Yet Ethiopia’s crisis is not just about elites scrabbling for a larger piece of the pie. Outside the capital lies the vast Oromia region, which has been seething with resentment for the past three years about land seizures and a lack of jobs and, more recently, democratic reforms. The Oromos, who make up 35 percent of the population, have been joined by the Amharas to the north, who make up another 27 percent.
Nearly every day comes news of a clash between young protesters and security services, often resulting in casualties.
René Lefort, an expert on Ethiopia who has been visiting the country since the overthrow of Emperor Haile Selassie in 1974, said the Tigrayan establishment does have a strong faction that is interested in reform but does not want to appear weak.
“As with any ruler of Ethiopia, it is very difficult for them to reform under pressure — they accept to reformonly if they can properly, step by step, manage the reforms by themselves,” he said. “That’s the reason why, in my view, the reform process is now blocked.”
While the government sees the state of emergency — the second in two years — as necessary to restore the order required for any reform, critics see it as a way of perpetuating the status quo.
After his release, Gerba, the jailed Oromo opposition politician, toured local towns to meet with the young protesters — who call themselves Qeerroo, or “youth” in the Oromo language.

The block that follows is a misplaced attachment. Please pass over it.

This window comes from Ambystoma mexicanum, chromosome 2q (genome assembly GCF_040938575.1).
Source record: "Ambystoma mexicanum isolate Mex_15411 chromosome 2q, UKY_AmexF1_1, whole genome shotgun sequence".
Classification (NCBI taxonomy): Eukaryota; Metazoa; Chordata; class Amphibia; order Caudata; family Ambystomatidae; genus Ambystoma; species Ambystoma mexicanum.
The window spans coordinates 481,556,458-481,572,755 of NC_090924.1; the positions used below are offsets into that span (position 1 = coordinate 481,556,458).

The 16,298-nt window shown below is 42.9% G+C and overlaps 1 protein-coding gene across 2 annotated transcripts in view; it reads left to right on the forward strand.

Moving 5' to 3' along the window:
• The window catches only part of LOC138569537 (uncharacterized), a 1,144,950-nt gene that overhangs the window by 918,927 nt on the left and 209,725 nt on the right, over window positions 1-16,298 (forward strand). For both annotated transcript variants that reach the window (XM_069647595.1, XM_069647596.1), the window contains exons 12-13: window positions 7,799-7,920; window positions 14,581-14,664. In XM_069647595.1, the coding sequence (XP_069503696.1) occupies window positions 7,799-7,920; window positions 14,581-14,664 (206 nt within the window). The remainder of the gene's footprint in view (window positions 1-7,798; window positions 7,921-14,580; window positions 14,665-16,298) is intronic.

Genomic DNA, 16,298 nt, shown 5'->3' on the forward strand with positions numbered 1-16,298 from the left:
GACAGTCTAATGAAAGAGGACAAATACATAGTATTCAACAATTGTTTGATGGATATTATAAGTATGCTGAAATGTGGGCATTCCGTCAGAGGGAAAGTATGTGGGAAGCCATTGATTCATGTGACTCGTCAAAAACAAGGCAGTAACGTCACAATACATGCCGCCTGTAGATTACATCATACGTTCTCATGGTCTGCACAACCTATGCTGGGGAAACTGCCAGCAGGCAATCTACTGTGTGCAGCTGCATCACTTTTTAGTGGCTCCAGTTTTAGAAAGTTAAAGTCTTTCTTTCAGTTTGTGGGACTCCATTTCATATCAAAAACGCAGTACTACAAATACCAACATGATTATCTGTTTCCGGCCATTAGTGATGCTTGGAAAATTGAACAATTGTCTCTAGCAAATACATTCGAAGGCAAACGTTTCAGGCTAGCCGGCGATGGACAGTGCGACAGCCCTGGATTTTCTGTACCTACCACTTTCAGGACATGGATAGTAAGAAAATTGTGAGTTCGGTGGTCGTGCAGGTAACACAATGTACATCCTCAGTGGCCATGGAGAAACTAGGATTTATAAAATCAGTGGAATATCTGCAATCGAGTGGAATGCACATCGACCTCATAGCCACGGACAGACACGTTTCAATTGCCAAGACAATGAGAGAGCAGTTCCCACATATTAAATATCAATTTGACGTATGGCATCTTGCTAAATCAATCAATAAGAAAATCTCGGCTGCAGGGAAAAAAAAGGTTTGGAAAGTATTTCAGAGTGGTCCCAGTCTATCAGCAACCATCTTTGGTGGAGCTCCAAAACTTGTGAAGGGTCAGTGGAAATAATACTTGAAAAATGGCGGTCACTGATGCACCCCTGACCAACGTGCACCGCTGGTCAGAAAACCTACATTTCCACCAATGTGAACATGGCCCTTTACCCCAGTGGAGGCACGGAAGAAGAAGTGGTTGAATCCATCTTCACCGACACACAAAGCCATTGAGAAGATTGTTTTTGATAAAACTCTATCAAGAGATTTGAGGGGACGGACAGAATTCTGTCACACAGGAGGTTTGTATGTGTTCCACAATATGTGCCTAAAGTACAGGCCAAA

He hopes to revive his political party, most of whose leaders were jailed over the past two years, by merging it with the Qeerroo and getting them into politics, instead of just protesting. In October 2016, anger over deaths at an Oromo religious festival led to attacks on foreign-owned businesses across the region.
“I was advising the youth especially not to be emotional, to abide by the nonviolent struggle,” said Gerba, who describes himself as a student of Martin Luther King Jr.’s teachings. “The idea is to bring the Qeerroo to power, the good Qeerroo, the educated Qeerroo. This old generation must go,” he said, referring to himself and other party leaders.
On Feb. 24, however, federal police stopped Gerba’s convoy outside the western Oromia town of Nekemte, saying that under the state of emergency, he could not hold a planned rally. The standoff lasted all night before Gerba and his supporters withdrew, but afterward the town erupted into violence, with clashes between youth and police that left at least one protester dead.
Ayele Adamu, a young Qeerroo activist, said the protesters want an end to repression of their people and recognition of the “the need for bread, for work and lowering unemployment.”
What many analysts fear is that the Qeerroo and other disaffected youths elsewhere in the country will step up their protests and provoke a crackdown that could spiral out of the control of even the Ethiopian military.
Turmoil in Ethiopia has also historically been accompanied by increased violence among its many ethnic groups.
But Lefort, the longtime observer of Ethiopia, said there is a glimmer of hope. So far, he said, the Qeerroo and others have not engaged in wholesale violence, and the parties of the ruling coalition still appear to be ready to work together and hash out some kind of new system — probably one not much more democratic than it is now but that will at least address the different groups’ grievances.
“I think a rosy scenario is a little more possible than a black scenario,” he said.